- Early in the book, d'Artagnan is given gifts by his father and mother as he sets off for Paris to join the King's Musketeers. His father gives him advice to never back down from a challenge or a fight, and always be ready to jump head first into an adventure for glory. His mother gives him a recipe for a nigh-miraculous healing salve, and the narration stops to note that he's especially going to need it if he follows his father's advice.
- D'Artagnan's introduction to the Three Musketeers. On his very first day in Paris he has managed to offend and make an appointment of honor with all three of them. Athos is first up and naturally he has invited the other two to be his seconds. The ensuing scene is totally hilarious from D'Artagnan's dry "your friendship is not founded upon contrasts". Porthos and Aramis immediately protest;Porthos: "But this is the man I am going to fight!"D'Artagnan: "But not until one o'clock",Aramis: "But this is the man I am going to fight!:D'Artagnan: "But not until two o'clock."
- Athos betrays understandable curiousity as to how D'Artagnan has offended his friends. Both Porthos and Aramis lie and the quick witted D'Artagnan backs them up. The long sequence ends with D'Artagnan offering his apologies to Porthos and Aramis - since Athos has the right to kill him first - then drawing his sword with a flourish, "And so, gentlemen, my apologies and en garde!'
- Mousqueton's story about his father the highwayman is darkly funny. During the war between the Huguenots and the Catholics, Mousqueton's father practiced both religions—when he saw a Catholic walking down the road, he would be filled with protestant zeal and rob the man. When he saw a Huguenot, he'd suddenly be overcome with such faith in the Roman Catholic church that he would be compelled to attack the Huguenot. This continued for some time, until both a Catholic and a Huguenot he'd robbed before came upon him at the same time, put aside their religious difference, and hanged him from a tree. They then boasted about this in a tavern, and were overheard by Mousqueton and his brother—and their father, in his great foresight, raised Mousqueton Catholic and his brother Huguenot, so that after they left the tavern, each brother followed the man opposite their faith and returned the favor.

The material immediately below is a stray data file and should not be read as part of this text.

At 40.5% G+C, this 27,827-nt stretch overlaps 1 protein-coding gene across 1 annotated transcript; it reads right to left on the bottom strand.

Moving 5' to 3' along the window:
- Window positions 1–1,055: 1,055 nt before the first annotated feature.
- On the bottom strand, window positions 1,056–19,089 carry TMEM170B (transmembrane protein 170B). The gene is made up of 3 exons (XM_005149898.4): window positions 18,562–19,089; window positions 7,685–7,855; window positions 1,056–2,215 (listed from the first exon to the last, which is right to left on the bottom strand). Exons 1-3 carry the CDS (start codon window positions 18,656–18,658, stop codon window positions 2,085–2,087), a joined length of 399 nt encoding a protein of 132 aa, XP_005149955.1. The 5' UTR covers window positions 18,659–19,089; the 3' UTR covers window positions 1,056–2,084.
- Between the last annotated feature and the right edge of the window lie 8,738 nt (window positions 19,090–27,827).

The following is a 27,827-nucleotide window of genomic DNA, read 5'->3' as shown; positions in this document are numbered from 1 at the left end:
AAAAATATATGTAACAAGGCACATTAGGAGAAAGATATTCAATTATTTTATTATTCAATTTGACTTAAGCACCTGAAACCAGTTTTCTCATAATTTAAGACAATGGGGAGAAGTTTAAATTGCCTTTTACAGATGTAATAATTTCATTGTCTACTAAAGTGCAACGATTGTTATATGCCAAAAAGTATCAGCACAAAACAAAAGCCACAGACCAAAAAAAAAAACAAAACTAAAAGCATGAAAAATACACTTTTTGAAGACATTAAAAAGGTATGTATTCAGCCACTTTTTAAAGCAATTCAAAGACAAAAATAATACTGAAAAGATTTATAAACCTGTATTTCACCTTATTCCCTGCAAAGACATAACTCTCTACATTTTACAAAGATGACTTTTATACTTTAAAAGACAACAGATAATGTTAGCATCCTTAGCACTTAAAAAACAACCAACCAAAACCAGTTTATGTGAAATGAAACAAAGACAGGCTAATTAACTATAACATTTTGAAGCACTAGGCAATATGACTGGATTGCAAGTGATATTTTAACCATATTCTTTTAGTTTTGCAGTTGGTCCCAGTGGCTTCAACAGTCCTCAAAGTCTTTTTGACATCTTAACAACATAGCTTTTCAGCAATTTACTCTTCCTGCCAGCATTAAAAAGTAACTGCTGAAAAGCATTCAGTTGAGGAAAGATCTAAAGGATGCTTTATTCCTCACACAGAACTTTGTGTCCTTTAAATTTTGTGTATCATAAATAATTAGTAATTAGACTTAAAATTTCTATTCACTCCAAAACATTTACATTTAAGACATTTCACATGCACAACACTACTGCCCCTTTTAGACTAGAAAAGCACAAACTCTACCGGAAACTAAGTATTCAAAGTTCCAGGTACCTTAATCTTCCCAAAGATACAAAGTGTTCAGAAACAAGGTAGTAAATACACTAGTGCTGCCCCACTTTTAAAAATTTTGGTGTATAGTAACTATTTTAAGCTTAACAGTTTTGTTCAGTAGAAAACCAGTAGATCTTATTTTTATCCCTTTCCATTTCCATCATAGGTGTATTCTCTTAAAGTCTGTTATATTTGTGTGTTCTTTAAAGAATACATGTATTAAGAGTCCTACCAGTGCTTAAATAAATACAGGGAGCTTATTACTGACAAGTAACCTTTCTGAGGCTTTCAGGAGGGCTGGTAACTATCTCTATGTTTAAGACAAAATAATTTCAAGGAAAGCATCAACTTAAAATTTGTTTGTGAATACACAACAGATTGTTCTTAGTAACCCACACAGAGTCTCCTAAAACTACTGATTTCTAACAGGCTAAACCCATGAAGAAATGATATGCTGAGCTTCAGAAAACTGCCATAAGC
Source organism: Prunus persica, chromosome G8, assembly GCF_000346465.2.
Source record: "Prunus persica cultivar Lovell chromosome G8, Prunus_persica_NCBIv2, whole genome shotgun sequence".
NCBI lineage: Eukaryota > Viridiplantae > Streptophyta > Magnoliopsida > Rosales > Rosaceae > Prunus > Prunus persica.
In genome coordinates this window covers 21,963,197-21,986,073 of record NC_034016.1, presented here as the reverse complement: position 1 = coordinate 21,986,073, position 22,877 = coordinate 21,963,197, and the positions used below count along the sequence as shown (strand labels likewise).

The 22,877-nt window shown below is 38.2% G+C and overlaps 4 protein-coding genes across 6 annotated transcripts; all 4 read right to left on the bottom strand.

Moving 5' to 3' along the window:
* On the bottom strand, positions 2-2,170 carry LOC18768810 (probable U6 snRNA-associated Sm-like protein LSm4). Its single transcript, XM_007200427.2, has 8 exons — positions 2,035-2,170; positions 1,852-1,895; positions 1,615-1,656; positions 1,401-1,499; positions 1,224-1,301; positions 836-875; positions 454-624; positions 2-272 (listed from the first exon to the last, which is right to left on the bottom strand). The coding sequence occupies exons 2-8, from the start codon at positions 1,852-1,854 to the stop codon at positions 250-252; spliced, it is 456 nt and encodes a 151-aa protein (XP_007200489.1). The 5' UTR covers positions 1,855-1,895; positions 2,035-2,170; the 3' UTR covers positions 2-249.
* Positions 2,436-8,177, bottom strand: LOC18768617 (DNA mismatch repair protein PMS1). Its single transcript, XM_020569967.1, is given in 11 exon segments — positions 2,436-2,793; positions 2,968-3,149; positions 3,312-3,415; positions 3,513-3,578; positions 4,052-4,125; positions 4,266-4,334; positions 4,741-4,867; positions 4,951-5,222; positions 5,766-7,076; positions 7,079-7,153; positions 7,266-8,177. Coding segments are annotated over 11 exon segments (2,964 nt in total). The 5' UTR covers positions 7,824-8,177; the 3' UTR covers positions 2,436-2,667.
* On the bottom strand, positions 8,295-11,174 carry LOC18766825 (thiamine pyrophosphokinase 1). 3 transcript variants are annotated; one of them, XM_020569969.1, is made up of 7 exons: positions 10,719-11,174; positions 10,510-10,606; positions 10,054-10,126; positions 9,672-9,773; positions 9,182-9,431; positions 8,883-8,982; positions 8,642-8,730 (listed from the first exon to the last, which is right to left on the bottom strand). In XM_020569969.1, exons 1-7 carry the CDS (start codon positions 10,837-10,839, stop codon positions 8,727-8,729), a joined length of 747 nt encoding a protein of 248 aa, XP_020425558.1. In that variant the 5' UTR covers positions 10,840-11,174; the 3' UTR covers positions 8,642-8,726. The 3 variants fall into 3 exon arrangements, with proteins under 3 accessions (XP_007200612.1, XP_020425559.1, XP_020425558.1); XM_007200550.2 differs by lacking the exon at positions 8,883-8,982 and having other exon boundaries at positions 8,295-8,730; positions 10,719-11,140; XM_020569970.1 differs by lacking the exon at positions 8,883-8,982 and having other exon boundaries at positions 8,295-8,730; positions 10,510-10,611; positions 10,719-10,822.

- The entire scene of D'Artagnan coming across Aramis all ready to take the Jesuit robes, having written his thesis and trying to prepare his soul. From D'Artagnan's agony at the Latin and theology flying around, to his Get A Hold Of Yourself Man speech, which soon morphs into "I guess you don't need this letter, then," and Aramis' reaction ("Take away these horrid vegetables"), priceless.
- Porthos' method of "arranging" duels. And later, his use of said method on Saint-Aignan, in which he casually destroys a chair.
- Athos and Grimaud in a wine cellar...for two weeks. The best part was when D'Artagnan managed to get them out."Some wine!" said Athos, on perceiving the host."Some wine!" cried the stupefied host, "some wine? Why you have drunk more than a hundred pistoles' worth! I am a ruined man, lost, destroyed!""Bah," said Athos, "we were always dry."
- The Jail Bake in Twenty Years After. After receiving it the Duke of Beaufort invites his jailer to dinner, tells him of one of his many methods to break out describing the content of the Jail Bake, and proceeds to capture and tie him up before breaking out.
- Porthos causes a lot of these, from his prodigious strength to his tendency to speak his mind regardless of how appropriate it is.
Doesn't it bring a tear to your eye, Porthos?Yes, that or the wind. I think it's the wind.
- After being told not to mention the name Mordaunt in front of the English soldiers: "But why? I'm speaking French and they're English." D'Artagnan just stares at him.
- Mazarin is forced to give Athos his sword, telling him to keep it as a souvenir, Athos promises to keep it on him at all times. D'Artagnan declares himself moved by the exchange of promises.